STAFFING – The fiscal year 2023-24 budget includes citywide staffing level of 72 full-time positions.  Upon adoption, the FY 2022-23 budget authorized a staffing level of 68 full-time employees, however, during the year two positions have been added, bringing the current staffing level to 70 full-time positions. There are two new full-time positions, one (1) Administrative Analyst within Public Works, and one (1) Assistant Planner. In addition, this budget contains an adjustment to add one (1) Deputy Director of Community Development position and delete one (1) Planning and Economic Development Manager position. All salary ranges shown are current rates for FY 2022-23 and do not reflect a cost-of-living adjustment for FY 2023-24 since those terms are still being negotiated and have not been approved by Council.


CAPITAL IMPROVEMENT PROGRAM – The Capital Improvement Program (CIP) section includes project worksheets for each new and continuing project in addition to the summary charts for new projects and/or additional funding for FY 2023-24, a listing of continuing projects, a listing of completed/deleted projects, and a comprehensive listing of all projects in the 5-Year CIP. CIP projects include building, upgrading, or replacing City infrastructure such as residential and arterial streets, traffic signals, parks, and public facilities. The FY 2023-24 Adopted CIP adds $3,089,000 to the current program for a total Capital Improvement Program Plan consisting of 45 projects in the amount of $51,934,850. The General Fund contributes $60,000 to the Program as partial funding for the annual Preventative Pavement Maintenance program and serves as part of the Maintenance of Effort (MOE) requirements for certain special funds. In addition to this year’s contribution, the General Fund is also obligated for projects previously approved but have not yet been completed in the amount of $214,915.  These improvements are funded primarily by transportation related special revenue funds including American Rescue Plan funds, the street light district, and grants. As reflected in the following chart, the primary funding sources for the FY 2023-24 added projects is the General Fund, Street Light, CDBG and Gas Tax. Use of the street light fund for new and continuing projects is allowable due to the approval of Senate Bill No. 1307 which allows Rosemead to use its Street Lighting Act of 1919 revenue in accordance with Landscaping and Lighting Act of 1972 regulations. The City’s light district is part of the 1% property ad valorem tax and not an additional assessment to our residents.

ROSEMEAD HOUSING DEVELOPMENT CORPORATION – The City, through the Rosemead Housing Development Corporation (RHDC) owns and operates two Senior Housing facilities. The funding source of the RHDC is a combination of the rents collected from tenants and contributions from the Successor Agency to former Community Development Commission to cover any operating shortfalls and lease obligations to the City.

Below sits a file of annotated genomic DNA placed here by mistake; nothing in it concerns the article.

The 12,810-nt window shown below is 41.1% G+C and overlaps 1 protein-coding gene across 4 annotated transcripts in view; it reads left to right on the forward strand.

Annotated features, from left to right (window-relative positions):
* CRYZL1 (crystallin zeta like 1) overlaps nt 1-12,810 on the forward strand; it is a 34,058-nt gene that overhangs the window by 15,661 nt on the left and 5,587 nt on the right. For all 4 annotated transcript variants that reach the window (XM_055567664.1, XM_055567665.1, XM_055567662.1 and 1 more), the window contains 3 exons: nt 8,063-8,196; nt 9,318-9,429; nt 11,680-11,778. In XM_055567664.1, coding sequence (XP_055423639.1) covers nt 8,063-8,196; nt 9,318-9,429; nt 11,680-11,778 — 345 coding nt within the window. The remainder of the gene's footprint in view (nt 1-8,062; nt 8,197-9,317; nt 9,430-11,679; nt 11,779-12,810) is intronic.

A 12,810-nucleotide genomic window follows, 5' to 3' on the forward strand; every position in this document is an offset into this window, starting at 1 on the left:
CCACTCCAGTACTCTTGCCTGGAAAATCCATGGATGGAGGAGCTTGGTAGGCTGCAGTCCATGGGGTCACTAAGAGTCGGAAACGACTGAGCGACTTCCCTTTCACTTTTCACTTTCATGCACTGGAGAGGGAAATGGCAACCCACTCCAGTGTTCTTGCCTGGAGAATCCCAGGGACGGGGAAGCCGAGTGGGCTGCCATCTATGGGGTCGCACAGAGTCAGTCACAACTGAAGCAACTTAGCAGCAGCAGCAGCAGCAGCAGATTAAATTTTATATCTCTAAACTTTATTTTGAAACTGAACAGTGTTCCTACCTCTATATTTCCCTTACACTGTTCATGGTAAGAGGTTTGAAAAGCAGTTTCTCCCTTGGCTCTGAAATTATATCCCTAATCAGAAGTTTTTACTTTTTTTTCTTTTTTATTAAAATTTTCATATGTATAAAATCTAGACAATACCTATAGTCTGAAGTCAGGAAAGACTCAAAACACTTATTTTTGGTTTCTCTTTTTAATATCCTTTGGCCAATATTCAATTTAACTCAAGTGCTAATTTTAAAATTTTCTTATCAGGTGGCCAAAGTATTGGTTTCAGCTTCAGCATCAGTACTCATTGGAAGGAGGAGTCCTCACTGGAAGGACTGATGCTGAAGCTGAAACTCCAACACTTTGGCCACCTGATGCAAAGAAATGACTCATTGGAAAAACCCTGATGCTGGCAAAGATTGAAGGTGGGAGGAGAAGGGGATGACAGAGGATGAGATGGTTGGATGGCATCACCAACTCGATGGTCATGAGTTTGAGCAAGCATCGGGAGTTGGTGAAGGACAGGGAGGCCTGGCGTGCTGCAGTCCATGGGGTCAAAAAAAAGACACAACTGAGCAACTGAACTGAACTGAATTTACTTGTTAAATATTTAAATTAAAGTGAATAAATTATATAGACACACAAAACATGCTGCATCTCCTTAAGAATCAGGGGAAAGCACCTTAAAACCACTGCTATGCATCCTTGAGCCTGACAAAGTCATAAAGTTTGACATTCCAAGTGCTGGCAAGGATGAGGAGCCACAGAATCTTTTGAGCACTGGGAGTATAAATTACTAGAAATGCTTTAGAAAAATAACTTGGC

FINANCIAL POLICIES – As part of the annual budget process, the Financial Policies contained within the Budget Guide section of this document are reviewed and updated as needed. There are no new financial policies recommended for adoption for FY 2023-24.

CONCLUSION – The Adopted Budget document has been produced with the cooperation of all City Departments and coordinated by the Finance Department. An enormous amount of data is compiled to accomplish the accurate layering of revenue estimates, anticipated expenses, cost allocations, and salary calculations for a City with multiple programs and funds. In the end, the FY 2023-24 Adopted Budget is staff’s best estimate of a spending plan for the coming year. As always, staff will continue to monitor the City’s fiscal health throughout the year and report upon any changing conditions.  I would like to conclude by recognizing the contributions of the Department Directors and their staff members who worked on developing this year’s budget and for those providing services to Rosemead residents on a daily basis. I would like to give special thanks to Finance and Public Works department staff for their work in creating this document. Lastly, I would like to express my gratitude to the Mayor and City Council for their leadership, prudent fiscal policy decisions, and support crucial to achieving the City’s goals.

2023-2024 Budget
View 2023-24 Fiscal Year Budget